Hurricane Ian left its mark across Florida, in both hearts and minds, especially among the residents of Southwest Florida who continue to rebuild. Going forward, our biggest lesson learned will be taking a step back to acknowledge successes, recognize missteps and determine new protocols for future challenges we will face.
PREPARATION AND PLANNING
Your company’s response to a storm plays a key role in how fast you recover. Start by identifying business exposures to specific hazards in and around your facility. Run hypothetical scenarios to test what works and what doesn’t work, and adjust accordingly. Employees should be assigned specific responsibilities pre- and post-disaster. Employees should also be cross trained across markets to pitch in where needed. Run drills to build confidence; this will reduce the stress and limit mishaps in an actual emergency.
OFFICE BUILDING PROCEDURES PRE/POST STORM
Your management company should have a pre-checklist countdown timeline (72 hours through landfall) of when major utility components to the building will be shut down, elevators raised and doors with electronic systems secured in the event of evacuations and/or potential for storm surge. Your management team should also have a post-storm checklist to bring the office building back online. Just because your building has power and water does not mean it’s structurally safe for tenants to resume normal business operations. Not all damage is visible. Part of the tenant education process is not only ensuring your tenants understand the building’s protocols before the storm so they can respond accordingly, but also what guidelines to follow after the storm.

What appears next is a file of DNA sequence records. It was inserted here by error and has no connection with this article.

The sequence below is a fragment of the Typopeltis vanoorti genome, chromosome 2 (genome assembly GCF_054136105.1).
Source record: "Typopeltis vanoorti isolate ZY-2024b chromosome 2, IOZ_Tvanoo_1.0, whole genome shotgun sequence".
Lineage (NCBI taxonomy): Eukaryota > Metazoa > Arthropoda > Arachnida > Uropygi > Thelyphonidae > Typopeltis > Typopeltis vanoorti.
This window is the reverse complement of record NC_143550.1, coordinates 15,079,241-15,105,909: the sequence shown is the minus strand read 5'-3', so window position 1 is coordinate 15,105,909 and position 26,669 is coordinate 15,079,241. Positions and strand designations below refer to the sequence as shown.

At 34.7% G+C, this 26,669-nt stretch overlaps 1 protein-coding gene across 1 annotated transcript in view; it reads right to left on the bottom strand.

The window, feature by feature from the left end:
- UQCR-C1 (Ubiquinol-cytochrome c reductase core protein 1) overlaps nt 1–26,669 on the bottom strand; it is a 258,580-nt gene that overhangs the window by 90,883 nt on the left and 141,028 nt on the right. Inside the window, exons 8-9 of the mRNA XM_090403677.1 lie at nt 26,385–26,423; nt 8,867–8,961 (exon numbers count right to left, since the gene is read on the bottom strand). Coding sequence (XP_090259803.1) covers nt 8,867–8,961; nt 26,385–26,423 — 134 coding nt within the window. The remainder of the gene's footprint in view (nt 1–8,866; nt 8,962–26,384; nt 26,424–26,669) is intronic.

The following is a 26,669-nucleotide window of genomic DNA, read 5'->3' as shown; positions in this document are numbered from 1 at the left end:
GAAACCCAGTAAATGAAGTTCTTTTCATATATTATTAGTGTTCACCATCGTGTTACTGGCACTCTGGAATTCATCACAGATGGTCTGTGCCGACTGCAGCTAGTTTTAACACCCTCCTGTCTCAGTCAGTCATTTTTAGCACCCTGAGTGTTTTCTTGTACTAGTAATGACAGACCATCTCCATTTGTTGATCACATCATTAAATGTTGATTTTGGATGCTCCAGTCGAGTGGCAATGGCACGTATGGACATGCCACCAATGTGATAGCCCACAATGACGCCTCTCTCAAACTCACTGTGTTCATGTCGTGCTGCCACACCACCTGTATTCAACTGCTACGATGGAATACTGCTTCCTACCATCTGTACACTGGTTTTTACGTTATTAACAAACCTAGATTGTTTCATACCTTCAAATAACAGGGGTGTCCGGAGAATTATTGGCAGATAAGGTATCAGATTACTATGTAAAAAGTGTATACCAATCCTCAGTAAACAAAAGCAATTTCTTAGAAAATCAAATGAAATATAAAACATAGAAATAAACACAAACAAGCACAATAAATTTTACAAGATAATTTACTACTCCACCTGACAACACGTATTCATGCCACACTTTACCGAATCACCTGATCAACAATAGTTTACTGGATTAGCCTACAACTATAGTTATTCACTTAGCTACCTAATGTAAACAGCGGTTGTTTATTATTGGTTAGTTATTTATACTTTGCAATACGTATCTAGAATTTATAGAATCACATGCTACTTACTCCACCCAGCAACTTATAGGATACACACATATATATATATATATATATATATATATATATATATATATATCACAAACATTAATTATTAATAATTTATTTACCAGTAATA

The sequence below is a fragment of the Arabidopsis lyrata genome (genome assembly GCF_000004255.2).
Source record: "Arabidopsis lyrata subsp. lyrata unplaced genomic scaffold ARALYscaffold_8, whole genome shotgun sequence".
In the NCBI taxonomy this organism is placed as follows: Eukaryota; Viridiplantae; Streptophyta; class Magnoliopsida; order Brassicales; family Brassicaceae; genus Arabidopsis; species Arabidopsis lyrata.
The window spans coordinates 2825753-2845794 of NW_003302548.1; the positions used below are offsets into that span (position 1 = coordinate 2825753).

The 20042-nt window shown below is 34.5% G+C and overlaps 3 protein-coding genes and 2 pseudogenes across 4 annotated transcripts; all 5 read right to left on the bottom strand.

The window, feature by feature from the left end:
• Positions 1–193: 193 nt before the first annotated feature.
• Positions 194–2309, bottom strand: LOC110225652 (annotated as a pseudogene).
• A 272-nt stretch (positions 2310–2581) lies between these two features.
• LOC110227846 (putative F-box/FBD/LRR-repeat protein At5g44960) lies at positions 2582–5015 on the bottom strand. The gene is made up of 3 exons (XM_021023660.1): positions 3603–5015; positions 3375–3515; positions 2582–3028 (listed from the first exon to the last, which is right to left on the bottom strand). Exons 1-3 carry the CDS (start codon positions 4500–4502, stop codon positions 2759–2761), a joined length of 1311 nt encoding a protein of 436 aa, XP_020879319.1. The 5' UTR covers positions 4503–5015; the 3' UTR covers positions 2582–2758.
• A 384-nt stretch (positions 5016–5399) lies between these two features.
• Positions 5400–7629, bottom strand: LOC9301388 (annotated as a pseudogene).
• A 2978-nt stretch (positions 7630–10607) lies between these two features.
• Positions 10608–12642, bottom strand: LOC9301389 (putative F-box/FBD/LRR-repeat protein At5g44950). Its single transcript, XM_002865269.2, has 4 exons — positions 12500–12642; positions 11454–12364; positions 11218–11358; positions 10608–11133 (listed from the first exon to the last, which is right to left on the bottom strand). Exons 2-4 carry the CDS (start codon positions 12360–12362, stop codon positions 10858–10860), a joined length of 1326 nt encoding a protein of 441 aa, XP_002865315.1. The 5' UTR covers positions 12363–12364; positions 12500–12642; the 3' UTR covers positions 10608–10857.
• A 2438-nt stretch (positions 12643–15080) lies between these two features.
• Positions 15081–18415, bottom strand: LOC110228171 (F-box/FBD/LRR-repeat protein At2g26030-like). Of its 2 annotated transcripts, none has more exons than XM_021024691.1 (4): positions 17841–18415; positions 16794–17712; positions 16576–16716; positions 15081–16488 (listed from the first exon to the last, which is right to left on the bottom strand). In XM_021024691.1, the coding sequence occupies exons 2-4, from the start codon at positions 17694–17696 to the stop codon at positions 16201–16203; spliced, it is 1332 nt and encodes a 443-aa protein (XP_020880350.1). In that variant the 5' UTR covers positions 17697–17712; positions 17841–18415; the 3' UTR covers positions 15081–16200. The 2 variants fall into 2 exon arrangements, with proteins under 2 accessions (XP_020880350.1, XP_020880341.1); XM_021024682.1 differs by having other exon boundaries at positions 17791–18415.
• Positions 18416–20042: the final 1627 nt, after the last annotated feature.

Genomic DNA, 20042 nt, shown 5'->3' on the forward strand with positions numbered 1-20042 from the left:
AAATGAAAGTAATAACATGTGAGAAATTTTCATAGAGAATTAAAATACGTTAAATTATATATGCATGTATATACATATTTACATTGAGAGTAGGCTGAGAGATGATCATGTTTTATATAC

BUSINESS ASSETS & REPLACEMENT COST
Know the average cost of your major assets. This should include replacement costs of your building, roof, mechanical equipment, signage and overall contents. Understand how your insurance deductible works. If you have a deductible of 3% and your building value is $10 million, you will be responsible for the first $300,000 in damages. Knowing this figure ahead of time will assist in determining whether you file a claim, which can easily take four to six months to reconcile.
Your network is your family.Your co-workers, tenants, patients, shoppers, vendors, friends and even your neighbors become an extension of not just your personal recovery after a devastating event, but also your business.Be willing to lend a hand whenever and wherever possible. As we’ve all certainly discovered, there are no shortcuts on the path to recovery.Each day is a journey, and we are all taking these steps together.As the old proverb goes, “Smooth seas do not make skilled sailors.”
Mary Gentile, CRX, CSM, is president of LandQwest Property Management, LLC. She has 25+ years of commercial real estate experience and is active with ICSC, IREM, BOMA, NAWIC and CREW. Gentile is a member of the Lee County Horizon Council and is a NOAA Weather Ambassador. Contact Gentile at 239-464-3277 or email firstname.lastname@example.org